Corina Preyss: “I love it when the aroma of a roast fills my apartment.”
Corina is one of many cooks at BSI. At home she creates tasty dishes from fresh ingredients, while at BSI she makes customers happy by using clever code.
- Completed studies in Zurich, Master in Computer Science ETHZ
- Lives and works in Munich
- Quick-fix dinner: Spaghetti Carbonara (she always has the ingredients at hand)
- Daily ritual: coffee and a piece of chocolate for breakfast
- Definitely wants to see Alaska someday
Completed studies in Zurich, Master in Computer Science ETHZ Lives and works in Munich Quick-fix dinner: Spaghetti Carbonara (she always has the ingredients at hand) Daily ritual: coffee and a piece of chocolate for breakfast Definitely wants to see Alaska someday
“I love to cook and I like trying things out. I get ideas from family recipes or cooking magazines. Then I sit down and make a shopping list. It is actually quite similar for customer projects: The customer has his requirements, his recipe so to speak, which we intensively discuss. The great challenge here is to understand the different working methods and requirements, and to recognize what is most important. In the end, I want to serve the customer the optimal solution, one which I can implement with the available ingredients and which suits his taste. I do the same while cooking: when I am in the store and the leeks look better than the spinach, or there is only curry powder instead of paste, then I adjust my plans accordingly. Because, ultimately, I want to serve a meal that tastes good – even if it no longer precisely matches the original recipe.”
“Everything has been purchased – now it’s to time to prepare. I cut the vegetables, marinate the meat, get the appropriate spices ready and take out the pans. In a customer project, we elaborate concepts, then specify, discuss and review them with the customer, make adjustments and have the agreements approved. There are always changes, especially when agile project methodology is used. And, like cooking, flexibility is needed to adapt the recipe. Some adaptations are easy – an extra splash of wine if more liquid is needed; but if I only have dried chickpeas instead of some that have already been soaked, then I need to find alternatives.”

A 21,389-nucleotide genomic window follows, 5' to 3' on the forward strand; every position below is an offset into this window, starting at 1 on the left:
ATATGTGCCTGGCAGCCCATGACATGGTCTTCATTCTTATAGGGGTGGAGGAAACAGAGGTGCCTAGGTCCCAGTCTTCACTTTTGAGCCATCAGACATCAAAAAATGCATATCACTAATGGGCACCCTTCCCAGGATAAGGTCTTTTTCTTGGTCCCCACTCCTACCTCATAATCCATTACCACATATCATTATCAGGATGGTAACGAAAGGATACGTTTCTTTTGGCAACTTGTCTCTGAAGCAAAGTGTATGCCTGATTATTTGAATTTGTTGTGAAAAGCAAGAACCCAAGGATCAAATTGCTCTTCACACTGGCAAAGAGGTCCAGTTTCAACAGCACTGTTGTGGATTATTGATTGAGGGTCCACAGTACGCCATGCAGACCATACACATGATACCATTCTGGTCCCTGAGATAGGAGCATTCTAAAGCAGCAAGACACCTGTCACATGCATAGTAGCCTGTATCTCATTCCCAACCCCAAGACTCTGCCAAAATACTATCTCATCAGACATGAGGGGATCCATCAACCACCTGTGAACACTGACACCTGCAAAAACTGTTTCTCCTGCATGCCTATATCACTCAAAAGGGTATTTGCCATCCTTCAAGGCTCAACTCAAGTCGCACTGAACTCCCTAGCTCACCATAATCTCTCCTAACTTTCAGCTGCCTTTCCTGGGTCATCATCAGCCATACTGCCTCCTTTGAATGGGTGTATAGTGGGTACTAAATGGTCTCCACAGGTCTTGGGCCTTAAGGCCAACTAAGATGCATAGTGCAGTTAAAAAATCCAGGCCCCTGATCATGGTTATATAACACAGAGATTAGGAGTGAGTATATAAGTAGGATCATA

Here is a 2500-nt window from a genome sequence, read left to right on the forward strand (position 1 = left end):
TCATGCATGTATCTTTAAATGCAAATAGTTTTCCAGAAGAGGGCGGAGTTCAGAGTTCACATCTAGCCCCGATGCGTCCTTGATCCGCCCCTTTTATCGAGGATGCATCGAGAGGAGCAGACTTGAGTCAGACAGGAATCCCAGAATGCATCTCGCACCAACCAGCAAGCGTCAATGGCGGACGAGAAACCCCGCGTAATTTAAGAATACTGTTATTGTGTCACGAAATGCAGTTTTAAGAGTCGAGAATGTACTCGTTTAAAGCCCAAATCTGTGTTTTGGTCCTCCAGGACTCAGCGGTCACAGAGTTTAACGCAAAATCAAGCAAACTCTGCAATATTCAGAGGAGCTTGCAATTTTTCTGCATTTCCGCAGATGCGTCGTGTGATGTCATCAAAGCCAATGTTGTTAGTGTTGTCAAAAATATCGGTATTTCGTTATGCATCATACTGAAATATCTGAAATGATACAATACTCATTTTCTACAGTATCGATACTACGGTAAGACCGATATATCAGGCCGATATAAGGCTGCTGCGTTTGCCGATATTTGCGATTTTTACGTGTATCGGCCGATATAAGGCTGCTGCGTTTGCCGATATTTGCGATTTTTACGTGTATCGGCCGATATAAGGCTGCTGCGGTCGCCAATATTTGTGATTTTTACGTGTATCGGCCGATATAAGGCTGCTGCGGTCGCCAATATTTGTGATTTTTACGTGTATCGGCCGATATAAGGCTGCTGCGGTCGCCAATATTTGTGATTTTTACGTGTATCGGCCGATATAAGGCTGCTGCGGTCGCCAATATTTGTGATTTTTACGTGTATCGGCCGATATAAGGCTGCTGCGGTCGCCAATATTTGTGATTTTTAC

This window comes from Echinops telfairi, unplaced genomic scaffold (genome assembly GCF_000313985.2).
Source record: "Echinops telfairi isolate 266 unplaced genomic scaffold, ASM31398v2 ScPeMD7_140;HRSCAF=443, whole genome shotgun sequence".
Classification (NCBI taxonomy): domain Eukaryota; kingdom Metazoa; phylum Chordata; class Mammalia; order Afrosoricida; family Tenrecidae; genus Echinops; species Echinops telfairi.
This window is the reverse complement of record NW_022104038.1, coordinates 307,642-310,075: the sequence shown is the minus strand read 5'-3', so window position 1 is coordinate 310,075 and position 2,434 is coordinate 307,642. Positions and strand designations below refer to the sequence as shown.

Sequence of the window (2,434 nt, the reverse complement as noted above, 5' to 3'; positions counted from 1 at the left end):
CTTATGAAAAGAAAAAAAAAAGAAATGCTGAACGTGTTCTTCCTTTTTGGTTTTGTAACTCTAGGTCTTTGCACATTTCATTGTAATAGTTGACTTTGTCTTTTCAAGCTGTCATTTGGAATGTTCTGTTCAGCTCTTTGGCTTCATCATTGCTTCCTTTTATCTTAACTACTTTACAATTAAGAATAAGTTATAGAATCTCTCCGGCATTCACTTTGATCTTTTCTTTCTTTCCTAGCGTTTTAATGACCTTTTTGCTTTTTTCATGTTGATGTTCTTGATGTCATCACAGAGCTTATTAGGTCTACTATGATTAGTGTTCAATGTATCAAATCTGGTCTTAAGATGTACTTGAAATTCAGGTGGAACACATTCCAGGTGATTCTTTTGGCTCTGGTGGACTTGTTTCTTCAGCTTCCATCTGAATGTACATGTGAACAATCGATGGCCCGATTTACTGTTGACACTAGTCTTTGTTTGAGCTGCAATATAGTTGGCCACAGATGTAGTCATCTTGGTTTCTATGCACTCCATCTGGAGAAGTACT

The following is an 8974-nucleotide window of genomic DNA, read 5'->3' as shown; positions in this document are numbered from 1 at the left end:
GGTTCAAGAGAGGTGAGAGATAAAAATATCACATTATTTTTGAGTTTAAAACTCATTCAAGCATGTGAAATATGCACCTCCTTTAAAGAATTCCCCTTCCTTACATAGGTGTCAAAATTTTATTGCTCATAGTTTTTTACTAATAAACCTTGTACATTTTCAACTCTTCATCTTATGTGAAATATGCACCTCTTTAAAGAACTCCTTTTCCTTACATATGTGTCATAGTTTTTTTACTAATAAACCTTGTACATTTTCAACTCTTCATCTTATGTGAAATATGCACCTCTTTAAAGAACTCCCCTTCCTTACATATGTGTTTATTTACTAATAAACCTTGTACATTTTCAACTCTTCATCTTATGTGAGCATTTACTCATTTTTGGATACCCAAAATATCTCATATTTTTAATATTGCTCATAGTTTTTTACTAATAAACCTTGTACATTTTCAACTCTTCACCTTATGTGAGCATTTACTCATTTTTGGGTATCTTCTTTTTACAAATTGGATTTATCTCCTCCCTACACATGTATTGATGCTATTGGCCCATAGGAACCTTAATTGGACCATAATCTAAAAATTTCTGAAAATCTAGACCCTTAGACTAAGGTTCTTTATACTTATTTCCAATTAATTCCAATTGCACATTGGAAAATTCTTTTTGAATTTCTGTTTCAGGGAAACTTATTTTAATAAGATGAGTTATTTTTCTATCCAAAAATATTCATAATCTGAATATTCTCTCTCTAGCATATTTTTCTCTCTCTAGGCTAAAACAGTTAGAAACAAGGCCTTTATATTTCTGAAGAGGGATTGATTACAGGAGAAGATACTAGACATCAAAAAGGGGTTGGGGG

“Now things get serious. The meat is fried, ingredient after ingredient added, and then seasoned. I am otherwise actually a very tidy person, but when it comes to cooking every surface is soon covered, the kitchen splattered and chaos reigns. There is simply never enough counter space in a kitchen. Coordination is needed and sometimes I have to stop and get organized before I can take the next step. As a reward, the aroma of sautéed onions, a savory roast or fresh-baked muffins spreads through the apartment.
With the customer project, we are now in the phase of programming, testing and feedback. In contrast to the kitchen, things proceed in a very orderly manner: I work closely together with my team and regularly exchange know-how with other BSI engineers. This gives me new inputs that enable me to implement the best solution for the customer. In the end, we always take a look at it together: Is it good? Is the code well-written? Could it be improved? That is like when I cook with my husband: What other ingredients could we use? Which spice is missing? What would complement the dish?”
“I like to invite friends over for dinner. First there is usually a small, nicely presented appetizer. And there is always a good glass of wine to go with it. It does not really matter whether the wine glasses are the proper ones. What matters to me is that the guests are in good mood. I then serve the main course in bowls and pots on the table so that everyone can serve him- or herself. When we serve customers, meaning, we deliver the system, my job is not yet completed. A lively exchange continues while the customer tests the system. This phase also includes explaining the functionalities and processes to the customer and assisting him in optimally working with the software. It is especially rewarding when the customer says: “Ah, that is how I imagined it.” That is like the reward I get when I cook for friends and they ask how I have made these tasty dishes.”